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Survivors of the Holocaust frequently attribute their ability to avoid death to one main variable: luck. For Benzion Peresecki, the 15 year-old son of a delicatessen owner from Radviliškis, Lithuania, surviving the Holocaust was indeed fortunate, but came at an immense cost.

Within a span of 10 years, Benzion’s father died from a stomach ulcer, his brother was murdered by the Nazis, he was forced into a ghetto, and was imprisoned, beaten, and subjected to forced labor at the Dachau concentration camp. After liberation, Benzion spent five years in a displaced persons camp with his mother, Chiena, who herself survived a death march at the Stutthof concentration camp.

After immigrating to the United States, Benzion fought to re-establish his identity, find justice for his family’s suffering, and create a new home. Throughout his postwar years, no matter where he lived and how many times he moved, he always kept his jacket from Dachau.

Benzion never explained to his family or friends why he brought the jacket with him to New York; in fact, he never told his children that it even existed. However, keeping his jacket is consistent with other resilient actions on his part: his immigration to the United States; his search for a new, meaningful identity despite underemployment and several iterations of his name (he formally changed his name to “Ben Peres” soon after his immigration); his courage coping with the emotional and psychological stress from his traumas; his tenacious search for justice through a decades-long reparations campaign with the German government; and, his determination to support his wife, mother, and two children in New York.

On July 4, 2015, Ben’s jacket, which had been in his closet for 65 years (and 37 years after his death), was discovered at the estate sale of his home in Bellmore, Long Island by a vintage clothing collector named Jillian Eisman. Ms. Eisman’s grandfather served in the Soviet army during World War II, and her brother was killed on 9/11; so, she immediately recognized the jacket as an object of pain, understanding, comfort, and reflection with which the public should engage. She subsequently donated the jacket to the Kupferberg Holocaust Center to ensure that students and the broader community could view the jacket and understand its significance.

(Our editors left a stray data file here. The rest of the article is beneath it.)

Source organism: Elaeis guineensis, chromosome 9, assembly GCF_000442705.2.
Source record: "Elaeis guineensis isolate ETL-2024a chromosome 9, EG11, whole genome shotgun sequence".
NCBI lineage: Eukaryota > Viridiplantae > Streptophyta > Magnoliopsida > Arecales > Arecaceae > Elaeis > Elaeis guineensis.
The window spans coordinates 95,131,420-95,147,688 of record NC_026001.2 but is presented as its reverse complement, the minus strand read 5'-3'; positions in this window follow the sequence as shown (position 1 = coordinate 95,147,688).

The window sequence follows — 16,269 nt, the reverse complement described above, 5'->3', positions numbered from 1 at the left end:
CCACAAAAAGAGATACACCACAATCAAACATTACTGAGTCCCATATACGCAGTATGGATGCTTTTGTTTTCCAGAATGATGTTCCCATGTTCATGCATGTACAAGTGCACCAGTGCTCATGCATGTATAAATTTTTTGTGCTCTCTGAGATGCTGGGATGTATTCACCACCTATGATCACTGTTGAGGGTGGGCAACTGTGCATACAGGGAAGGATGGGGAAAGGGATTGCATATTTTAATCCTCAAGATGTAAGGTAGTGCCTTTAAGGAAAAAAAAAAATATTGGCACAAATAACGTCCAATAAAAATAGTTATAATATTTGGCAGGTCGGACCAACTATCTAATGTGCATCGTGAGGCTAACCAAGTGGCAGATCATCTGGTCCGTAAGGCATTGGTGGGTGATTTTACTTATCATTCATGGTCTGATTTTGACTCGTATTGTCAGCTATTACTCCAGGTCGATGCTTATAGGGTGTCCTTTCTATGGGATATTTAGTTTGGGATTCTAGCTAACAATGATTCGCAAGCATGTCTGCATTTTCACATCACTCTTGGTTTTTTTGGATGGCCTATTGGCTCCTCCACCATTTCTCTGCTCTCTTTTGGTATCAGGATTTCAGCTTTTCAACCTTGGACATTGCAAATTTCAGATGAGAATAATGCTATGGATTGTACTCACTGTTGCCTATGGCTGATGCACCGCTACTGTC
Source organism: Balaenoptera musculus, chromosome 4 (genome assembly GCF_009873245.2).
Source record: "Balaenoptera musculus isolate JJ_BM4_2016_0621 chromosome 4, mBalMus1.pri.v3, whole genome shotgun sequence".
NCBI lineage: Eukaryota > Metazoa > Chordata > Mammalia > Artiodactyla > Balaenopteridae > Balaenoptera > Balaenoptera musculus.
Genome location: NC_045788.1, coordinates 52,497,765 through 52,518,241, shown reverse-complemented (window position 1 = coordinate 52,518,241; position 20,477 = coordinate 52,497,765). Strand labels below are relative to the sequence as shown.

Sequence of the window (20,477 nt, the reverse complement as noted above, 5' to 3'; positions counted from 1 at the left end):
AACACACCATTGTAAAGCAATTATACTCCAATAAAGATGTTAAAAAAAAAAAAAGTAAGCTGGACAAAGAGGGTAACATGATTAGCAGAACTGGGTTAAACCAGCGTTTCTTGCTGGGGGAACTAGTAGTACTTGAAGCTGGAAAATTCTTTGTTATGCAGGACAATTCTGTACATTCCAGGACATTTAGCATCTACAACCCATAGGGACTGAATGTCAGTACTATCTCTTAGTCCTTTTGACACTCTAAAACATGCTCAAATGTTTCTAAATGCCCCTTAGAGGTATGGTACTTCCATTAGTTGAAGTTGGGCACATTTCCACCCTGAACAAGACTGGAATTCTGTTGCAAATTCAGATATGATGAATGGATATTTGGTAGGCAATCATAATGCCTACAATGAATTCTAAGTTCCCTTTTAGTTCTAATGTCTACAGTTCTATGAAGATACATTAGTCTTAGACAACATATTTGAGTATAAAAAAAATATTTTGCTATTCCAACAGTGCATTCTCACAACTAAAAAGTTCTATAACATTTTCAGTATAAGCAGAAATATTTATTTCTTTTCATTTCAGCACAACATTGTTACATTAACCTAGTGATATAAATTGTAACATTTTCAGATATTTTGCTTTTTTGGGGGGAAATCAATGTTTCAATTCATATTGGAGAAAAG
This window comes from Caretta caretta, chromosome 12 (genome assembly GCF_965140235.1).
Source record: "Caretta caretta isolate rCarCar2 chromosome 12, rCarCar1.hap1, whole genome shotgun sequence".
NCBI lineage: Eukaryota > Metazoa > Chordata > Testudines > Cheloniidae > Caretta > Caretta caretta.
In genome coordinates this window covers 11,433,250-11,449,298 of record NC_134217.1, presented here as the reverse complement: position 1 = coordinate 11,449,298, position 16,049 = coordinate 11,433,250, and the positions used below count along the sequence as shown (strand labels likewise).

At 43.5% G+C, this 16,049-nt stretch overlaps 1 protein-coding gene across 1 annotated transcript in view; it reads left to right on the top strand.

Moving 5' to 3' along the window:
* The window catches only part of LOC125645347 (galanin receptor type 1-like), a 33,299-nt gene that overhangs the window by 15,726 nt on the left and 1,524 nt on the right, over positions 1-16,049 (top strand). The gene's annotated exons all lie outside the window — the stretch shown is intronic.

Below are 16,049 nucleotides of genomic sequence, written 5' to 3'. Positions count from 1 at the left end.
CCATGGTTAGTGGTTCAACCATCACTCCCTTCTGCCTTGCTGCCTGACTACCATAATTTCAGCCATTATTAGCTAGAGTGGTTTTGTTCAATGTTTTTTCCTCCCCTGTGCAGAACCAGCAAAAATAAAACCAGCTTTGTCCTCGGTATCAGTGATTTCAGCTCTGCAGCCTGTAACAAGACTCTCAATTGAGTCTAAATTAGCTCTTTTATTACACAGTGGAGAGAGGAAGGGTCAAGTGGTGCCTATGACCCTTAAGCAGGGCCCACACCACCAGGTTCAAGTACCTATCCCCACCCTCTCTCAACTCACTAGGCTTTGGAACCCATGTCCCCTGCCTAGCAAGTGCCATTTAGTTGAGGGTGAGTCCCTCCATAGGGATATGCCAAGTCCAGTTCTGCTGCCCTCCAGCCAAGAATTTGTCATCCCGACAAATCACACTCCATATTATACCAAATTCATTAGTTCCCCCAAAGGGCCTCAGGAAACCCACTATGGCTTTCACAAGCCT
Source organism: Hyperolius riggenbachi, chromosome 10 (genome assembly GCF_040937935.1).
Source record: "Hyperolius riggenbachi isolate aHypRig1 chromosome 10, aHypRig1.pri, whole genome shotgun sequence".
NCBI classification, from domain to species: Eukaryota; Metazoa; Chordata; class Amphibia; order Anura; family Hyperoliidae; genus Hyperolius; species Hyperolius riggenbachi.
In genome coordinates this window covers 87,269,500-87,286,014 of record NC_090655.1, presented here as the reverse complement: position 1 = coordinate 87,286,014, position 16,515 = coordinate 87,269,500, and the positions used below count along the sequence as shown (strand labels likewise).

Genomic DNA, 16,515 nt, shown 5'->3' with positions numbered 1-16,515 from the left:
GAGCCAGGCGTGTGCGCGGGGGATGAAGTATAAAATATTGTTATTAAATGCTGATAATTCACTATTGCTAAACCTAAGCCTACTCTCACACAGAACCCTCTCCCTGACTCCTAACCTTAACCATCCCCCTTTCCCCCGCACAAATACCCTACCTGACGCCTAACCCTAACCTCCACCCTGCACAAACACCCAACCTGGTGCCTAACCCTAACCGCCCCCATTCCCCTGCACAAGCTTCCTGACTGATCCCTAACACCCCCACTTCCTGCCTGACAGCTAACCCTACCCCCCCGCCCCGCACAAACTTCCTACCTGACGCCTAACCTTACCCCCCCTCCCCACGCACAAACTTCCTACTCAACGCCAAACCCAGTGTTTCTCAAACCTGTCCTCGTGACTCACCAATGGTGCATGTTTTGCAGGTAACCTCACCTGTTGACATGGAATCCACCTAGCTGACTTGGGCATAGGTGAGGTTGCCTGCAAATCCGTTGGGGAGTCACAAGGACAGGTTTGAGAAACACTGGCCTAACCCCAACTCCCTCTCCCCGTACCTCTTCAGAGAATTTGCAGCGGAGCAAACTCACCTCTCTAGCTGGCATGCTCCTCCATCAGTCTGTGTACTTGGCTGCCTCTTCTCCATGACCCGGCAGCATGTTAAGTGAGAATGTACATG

New York, a city of immigration, determination, tragedy, and perseverance, also plays a role in this story. Ben and his mother lived and worked in Brooklyn, the Bronx, and Manhattan after their immigration. They also both received medical treatment from several New York doctors for physical and psychological injuries sustained during the Holocaust. In 1968, with modest reparations payments awarded by the German government more than 20 years after their liberation, Ben and his mother, Chiena, along with his wife, Chaya, and two children, Lorrie and Michael, were finally able to buy a permanent home in Bellmore, NY. Ben lived there until his death in 1978.

This exhibit was compiled from over 1500 documents, films, and photographs left by Ben Peres and his family that contextualize his search for justice, identity, and home after he was torn away from his Lithuanian home. The curatorial team for the exhibit included Queensborough’s own students and KHRCA interns: Peter Bandziukas, Kaitlyn Cicciariello, Gillian Farnan, Abigail Jalle, Alejandro Leal-Pulido, Daniel Nussdorf, and Nitya Ramanathan.

We encourage you to visit the reflection area in the gallery and in the online version of the exhibit, both of which are structured to document your own responses to this compelling story.

―Cary Lane, Ph.D., Curator-in-Residence, KHRCA, Assistant Professor of English

―Dan Leshem, Ph.D., Director, KHRCA

We would like to acknowledge and thank Marisa Hollywood, Assistant Director of the KHRCA, Yad Vashem, the United States Holocaust Memorial Museum, Dr. Geoffrey Megargee, Dr. Saulius Sužiedėlis, Jillian Eisman, Sam Widowsky, the USC Shoah Foundation, Kat Griefen, Lorrie Peres, and Michael Peres for testimonies, historical information, fact-checking, documents, images, and films that helped contextualize the artifacts in this exhibit. We also wish to thank Henry Schein, Inc. and Henry Schein Cares for their invaluable mentorship and support.